Not all the way UP, but a change in altitude.
Warning: there is a SPOILER in the third paragraph. If you are troubled by spoilers, don't read the area within the red SPOILER lines below. Thank you.
To begin with, don't expect anything really new or spectacular in the realm of animation in Disney/Pixar's Up. There are the kind of increments of technology that you'd suspect, if you've watched the progress of CGI animation. To my eyes, they've gotten a lot more comfortable at rendering of fur on animals - at least some of the animals.
There is something unexpected in the first six minutes of the film. Everyone expected to see Ed Asner's character Carl Frederickson as a grouchy old man. But we first encounter him as a boy, someone who fell in love with adventure - but who only began seriously considering it when he met the love of his life, Ellie (Elie Docter).
SPOILER AREA STARTS HERE
I'm going to spoil the surprise of this part, because it must be discussed. We see Carl and Ellie growing up, finding a house, and keeping a dream - of going to South America to visit a mysterious place. Things keep getting in the way of their departure. And the biggest obstacle comes when an aged Ellie gets sick and dies.
As a man, I have biological obstacles that keep me from crying much. This scene got me to cry. And I sensed, in the packed theater of all kinds of ages, that everyone felt the same.
This event shadows much of the rest of the film. It gives Carl a depth and a meaning he wouldn't have posessed otherwise. It makes his grudging friendship with the young impetuous scout Russell (Jordan Nagai) critical to us.
SPOILER AREA ENDS HERE
But take it away...and you have a standard-plotted adventure. You have a stock villain in the disgraced adventurer Charles Muntz (Christopher Plummer) and his army of raised-intelligence, voice-box-equipped dogs. You have predictable but well-planned fight and action sequences. You have a happy ending with "where are they now?" stills running throughout the credits.
This is a well-constructed story, even in minor details. The things that happens to Carl's helium-hoisted house are logical and important in the plots. Witness what happens to the simple hose on a reel mounted to his porch. There is more character humor - and slightly rougher character humor - with the characters, earning the film a PG rating. And although Christopher Plummer does the voice of Muntz, the character's appearance is a kind of combination of Kirk Douglas and Charlton Heston. That's a pretty devious character design.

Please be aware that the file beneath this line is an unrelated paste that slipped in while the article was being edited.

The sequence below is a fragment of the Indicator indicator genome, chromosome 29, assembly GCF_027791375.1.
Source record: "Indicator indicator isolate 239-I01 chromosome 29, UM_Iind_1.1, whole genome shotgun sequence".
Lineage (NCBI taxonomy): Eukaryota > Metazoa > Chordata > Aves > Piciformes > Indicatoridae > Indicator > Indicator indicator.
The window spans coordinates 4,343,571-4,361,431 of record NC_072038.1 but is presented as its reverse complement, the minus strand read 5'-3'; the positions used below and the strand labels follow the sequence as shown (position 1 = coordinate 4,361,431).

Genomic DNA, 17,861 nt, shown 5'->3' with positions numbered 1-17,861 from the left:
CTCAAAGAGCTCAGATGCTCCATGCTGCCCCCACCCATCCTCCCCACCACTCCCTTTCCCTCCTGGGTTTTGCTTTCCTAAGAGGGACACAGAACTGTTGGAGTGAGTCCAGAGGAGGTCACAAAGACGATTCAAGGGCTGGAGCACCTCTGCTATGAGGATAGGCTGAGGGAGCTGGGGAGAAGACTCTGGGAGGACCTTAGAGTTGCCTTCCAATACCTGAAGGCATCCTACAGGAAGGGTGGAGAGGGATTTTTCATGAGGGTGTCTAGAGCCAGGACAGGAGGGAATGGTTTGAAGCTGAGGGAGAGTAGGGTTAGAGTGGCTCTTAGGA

But what I didn't perceive was the desire to tell a different kind of story. There are so many echoes of previous Pixar and Disney CGI films that I could almost predict some of the events.
Upon thinking about Up, I couldn't help but compare it to Disney's classic Sleeping Beauty. It was one of the last of the "Disney Princess" films supervised by Walt Disney. It wasn't profitable on its initial release. Its art style was more stylized than previous Disney animated features, in an attempt to make it look more mature than previous Disney films, but its story and characters were anything but original. Does anyone but a Disney completist even remember Aurora from that film?
Directors Pete Docter and Bob Peterson (Peterson also wrote the screenplay) are Pixar alumni with films like Wall-E, Ratatouille and Monsters, Inc. to their credit. And maybe that's the problem. Maybe there needs to be a new vision of what Pixar and Disney can do with animation. It might be too much to ask for something completely dramatic from them; that's never been successful in American animation.
Up has been hailed by critics, and it will probably be Disney's most solid hit for the summer. Disney's The Princess and the Frog shows up later, and its innovation will be Disney animators unafraid to show a broad spectrum of black characters, not just the Muses from Hercules. (We didn't get the trailer for Toy Story 3 in my theater.)
I enjoyed Up, and so did the rest of the theater. And maybe it's unfair of me to be asked to launch from my seat and do a midair flip for every new film. But I sense Pixar settling into a rut, no matter how profitable, and I think they've got to break new ground. Or inflate a bunch of balloons and fly above the ground.